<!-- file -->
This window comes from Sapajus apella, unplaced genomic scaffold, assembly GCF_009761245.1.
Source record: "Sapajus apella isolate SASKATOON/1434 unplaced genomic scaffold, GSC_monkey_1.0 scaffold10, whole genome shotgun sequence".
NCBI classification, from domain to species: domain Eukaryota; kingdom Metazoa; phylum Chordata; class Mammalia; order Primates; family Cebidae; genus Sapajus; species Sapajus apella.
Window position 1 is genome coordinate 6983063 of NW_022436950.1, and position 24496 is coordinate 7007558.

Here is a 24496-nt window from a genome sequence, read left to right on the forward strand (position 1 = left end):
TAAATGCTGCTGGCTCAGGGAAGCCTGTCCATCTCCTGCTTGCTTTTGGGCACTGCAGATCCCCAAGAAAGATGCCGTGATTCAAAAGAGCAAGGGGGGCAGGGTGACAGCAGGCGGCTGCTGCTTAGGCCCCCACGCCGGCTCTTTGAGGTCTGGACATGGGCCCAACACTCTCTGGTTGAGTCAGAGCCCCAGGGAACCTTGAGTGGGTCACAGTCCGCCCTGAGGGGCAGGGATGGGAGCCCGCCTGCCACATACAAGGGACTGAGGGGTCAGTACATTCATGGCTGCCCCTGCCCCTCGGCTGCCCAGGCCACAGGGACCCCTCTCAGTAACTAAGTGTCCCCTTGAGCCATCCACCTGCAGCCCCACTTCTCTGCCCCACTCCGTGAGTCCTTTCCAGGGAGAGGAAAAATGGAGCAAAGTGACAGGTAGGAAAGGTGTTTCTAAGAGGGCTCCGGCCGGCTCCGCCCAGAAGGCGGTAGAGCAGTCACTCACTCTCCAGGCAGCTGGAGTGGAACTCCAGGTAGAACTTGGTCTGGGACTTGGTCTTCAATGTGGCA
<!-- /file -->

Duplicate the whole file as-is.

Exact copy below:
This window comes from Sapajus apella, unplaced genomic scaffold, assembly GCF_009761245.1.
Source record: "Sapajus apella isolate SASKATOON/1434 unplaced genomic scaffold, GSC_monkey_1.0 scaffold10, whole genome shotgun sequence".
NCBI classification, from domain to species: domain Eukaryota; kingdom Metazoa; phylum Chordata; class Mammalia; order Primates; family Cebidae; genus Sapajus; species Sapajus apella.
Window position 1 is genome coordinate 6983063 of NW_022436950.1, and position 24496 is coordinate 7007558.

Here is a 24496-nt window from a genome sequence, read left to right on the forward strand (position 1 = left end):
TAAATGCTGCTGGCTCAGGGAAGCCTGTCCATCTCCTGCTTGCTTTTGGGCACTGCAGATCCCCAAGAAAGATGCCGTGATTCAAAAGAGCAAGGGGGGCAGGGTGACAGCAGGCGGCTGCTGCTTAGGCCCCCACGCCGGCTCTTTGAGGTCTGGACATGGGCCCAACACTCTCTGGTTGAGTCAGAGCCCCAGGGAACCTTGAGTGGGTCACAGTCCGCCCTGAGGGGCAGGGATGGGAGCCCGCCTGCCACATACAAGGGACTGAGGGGTCAGTACATTCATGGCTGCCCCTGCCCCTCGGCTGCCCAGGCCACAGGGACCCCTCTCAGTAACTAAGTGTCCCCTTGAGCCATCCACCTGCAGCCCCACTTCTCTGCCCCACTCCGTGAGTCCTTTCCAGGGAGAGGAAAAATGGAGCAAAGTGACAGGTAGGAAAGGTGTTTCTAAGAGGGCTCCGGCCGGCTCCGCCCAGAAGGCGGTAGAGCAGTCACTCACTCTCCAGGCAGCTGGAGTGGAACTCCAGGTAGAACTTGGTCTGGGACTTGGTCTTCAATGTGGCA